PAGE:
Wednesday, November 19, 2008

Diary for 20th November to 26th November 2008

THURSDAY 20TH NOVEMBER - Snakes and faith

I'll be starting my week listening back to Radio 4's Book of the Week, which is currently featuring five installments from an American missionary's reflections on his life living amongst the Piraha tribe in Brazil. His book, 'Don't sleep there are snakes' is particularly interesting because he went there as a linguist and a missionary, but returned deeply changed by the people he lived with. It's a fascinating example of how one's preconceptions can be deeply changed by the experience of fieldwork, whether anthropological or otherwise. The series also includes original sound recordings from his time in the jungle, and there are a selection of photos about the community here.

FRIDAY 21ST NOVEMBER - Anthropology at large

Tonight I'm going to listen to the final episode in another radio series that has been running this week. The Essay, on Radio 3 at 23.00 has been focusing on anthropology, with a series of programmes entitled 'The Lives of Others'. Each night has featured a different anthropologist talking about their work, from Maurice Bloch on Madagascan campfires, John Gledhill on studying the Mexican Zapatistas to Rebecca Cassidy on the social life of betting shops. The programmes are fantastic for their concise and clear introductory approaches to the subject, drawing on a diverse range of intriguing examples. you can listen again to all of them online.

SATURDAY 22ND NOVEMBER - Visual Exercise

If you've got an empty day today why not have a look at some of the latest batch of films produced by students on the MA in Visual Anthropology at Goldsmiths. Ranging from an experimental documentary about communal exercise in China - 'In motion' - to a portrait of a blind shepherd in Ireland - 'Happens to be Blind' - you will find the films a good cross-secton of the kind of subjects and themes anthropologists investigate. You can also watch films and photographic collections from previous years' students, as well as learn much more about the department, on the website.

SUNDAY 23RD NOVEMBER - Cultural thinking online

On Sunday I want to check out a new online resource launched by the London School of Economics in collaboration with the Institut Jean Nicod based in Paris. The International Cognition & Culture Institute (ICCI) is accessible to all, and is comprised of a blog intended to provoke discussion as well as a lot of information on the subfield. Cognition and anthropology essentially relates to the relationship between thought and culture, and although it is one of the trickier areas of anthropology to get to grips with, it's definitely worth the thinking time you might need to invest...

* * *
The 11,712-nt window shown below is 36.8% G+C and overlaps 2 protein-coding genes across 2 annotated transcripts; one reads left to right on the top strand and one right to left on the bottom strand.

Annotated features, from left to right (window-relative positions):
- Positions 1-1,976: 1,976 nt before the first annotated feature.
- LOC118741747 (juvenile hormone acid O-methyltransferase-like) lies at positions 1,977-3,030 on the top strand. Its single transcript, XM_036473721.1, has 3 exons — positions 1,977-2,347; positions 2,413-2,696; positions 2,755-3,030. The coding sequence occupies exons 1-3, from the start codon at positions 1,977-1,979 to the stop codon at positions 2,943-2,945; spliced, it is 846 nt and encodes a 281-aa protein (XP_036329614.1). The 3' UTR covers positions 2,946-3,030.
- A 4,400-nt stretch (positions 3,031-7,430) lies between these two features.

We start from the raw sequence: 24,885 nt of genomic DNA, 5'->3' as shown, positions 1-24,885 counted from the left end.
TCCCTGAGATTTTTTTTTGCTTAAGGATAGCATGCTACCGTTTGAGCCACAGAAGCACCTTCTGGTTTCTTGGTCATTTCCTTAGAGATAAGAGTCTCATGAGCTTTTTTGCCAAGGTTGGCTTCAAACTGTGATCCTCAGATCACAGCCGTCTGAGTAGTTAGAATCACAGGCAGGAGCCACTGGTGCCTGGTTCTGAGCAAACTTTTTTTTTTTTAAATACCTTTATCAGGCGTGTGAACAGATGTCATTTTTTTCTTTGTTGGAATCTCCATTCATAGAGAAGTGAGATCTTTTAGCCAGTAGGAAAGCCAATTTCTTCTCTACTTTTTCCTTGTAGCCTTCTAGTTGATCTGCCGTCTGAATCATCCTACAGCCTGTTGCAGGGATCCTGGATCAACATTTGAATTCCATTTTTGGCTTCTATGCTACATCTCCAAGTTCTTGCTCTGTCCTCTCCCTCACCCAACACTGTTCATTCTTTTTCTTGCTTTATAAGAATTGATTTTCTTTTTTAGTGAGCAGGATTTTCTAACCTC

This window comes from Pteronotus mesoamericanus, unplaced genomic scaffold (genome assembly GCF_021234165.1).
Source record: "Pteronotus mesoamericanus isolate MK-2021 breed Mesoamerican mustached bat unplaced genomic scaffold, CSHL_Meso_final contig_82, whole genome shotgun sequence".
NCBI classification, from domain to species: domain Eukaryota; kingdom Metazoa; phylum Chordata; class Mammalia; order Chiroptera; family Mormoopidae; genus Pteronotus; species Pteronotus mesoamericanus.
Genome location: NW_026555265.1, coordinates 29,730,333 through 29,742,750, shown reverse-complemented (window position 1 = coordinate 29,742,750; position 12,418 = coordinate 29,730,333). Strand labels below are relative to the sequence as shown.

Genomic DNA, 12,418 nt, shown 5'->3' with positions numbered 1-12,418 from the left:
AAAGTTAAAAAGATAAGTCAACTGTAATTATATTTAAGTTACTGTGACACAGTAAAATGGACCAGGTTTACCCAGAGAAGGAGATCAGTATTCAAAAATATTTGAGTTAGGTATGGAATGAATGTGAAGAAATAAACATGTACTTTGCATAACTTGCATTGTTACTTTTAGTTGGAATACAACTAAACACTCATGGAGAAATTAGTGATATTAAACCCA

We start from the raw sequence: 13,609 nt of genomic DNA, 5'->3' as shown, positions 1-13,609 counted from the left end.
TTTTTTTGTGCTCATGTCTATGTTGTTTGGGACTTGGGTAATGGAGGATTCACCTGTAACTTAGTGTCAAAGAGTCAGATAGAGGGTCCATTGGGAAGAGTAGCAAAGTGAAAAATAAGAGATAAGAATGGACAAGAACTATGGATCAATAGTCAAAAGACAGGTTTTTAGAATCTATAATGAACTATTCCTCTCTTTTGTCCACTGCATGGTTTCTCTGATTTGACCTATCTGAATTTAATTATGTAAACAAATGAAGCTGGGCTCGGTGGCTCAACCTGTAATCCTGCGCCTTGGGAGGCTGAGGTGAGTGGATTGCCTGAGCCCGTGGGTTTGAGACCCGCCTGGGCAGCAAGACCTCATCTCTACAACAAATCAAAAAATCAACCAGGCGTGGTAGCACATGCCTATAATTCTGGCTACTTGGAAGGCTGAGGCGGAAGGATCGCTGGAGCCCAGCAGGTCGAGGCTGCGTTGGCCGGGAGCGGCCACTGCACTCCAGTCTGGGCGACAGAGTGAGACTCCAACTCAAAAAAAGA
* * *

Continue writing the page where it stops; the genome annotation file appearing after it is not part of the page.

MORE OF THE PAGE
MONDAY 24TH NOVEMBER - Populating the cinema

The 'We the Peoples' Film Festival kicks off today, with the screening of 23 short films commemorating the etablishment of the Universal Declaration of Human Rights in 1948. The festival exists, in collaboration with the UN, to draw attention to many 'development' issues occurring around the globe. The topic of development often intersects with the concerns of anthropology and anthropologists, so the films showing over the five days should definitely be worth viewing, ranging as they do from the Kosovan 'freedom train' to the stories of Ugandan child soldiers. Many of the films are screened at universities and are FREE admission. See the website for a full programme.

TUESDAY 25TH NOVEMBER - Land of a thousand (Pop) Stars

This afternoon I will be going along to a seminar on The Thousand Stars Rift Valley Music Festival, being given by film-maker Nico Lewis and anthropologists Ricardo Leizoala (from Goldsmiths Centre for Visual Anthropology). They will be talking about their recent filmic research, in which they have documented the multitude of different ethnic groups represented at the festival, and how the groups come together over the days from very disparate areas. The seminar takes place at 17.15 in Room L67 in SOAS; it is worth getting in touch with Angela Impey ( beforehand if you wish to attend. You can also watch plenty of footage from previous festivals on the website.

WEDNESDAY 26TH NOVEMBER - Filming the Ainu anew

Another fantastic screening 'Upsatirs at the RAI' (Royal Anthropological Institute) today, where they will be showing some films on the Ainu people, using material recorded by Neil Gordon Munro in the early 20th century. Much of this footage is in the RAI archive, including video of the Ainu Bear Sending ceremony, the Iomande. The film is being shown to coincide with a visit from Japanese project partners, and so will be followed by a discussion with Professor Junko Uchida, Kazuo Okada and Ainu representatives Koichi Kaizawa and Shiro Kayano. They are also bringing a recently discovered version of one of Munro's films from the 1930s, and will be discussing the relevance of the films for Ainu people today. The event begins at 18.00 and entrance is FREE.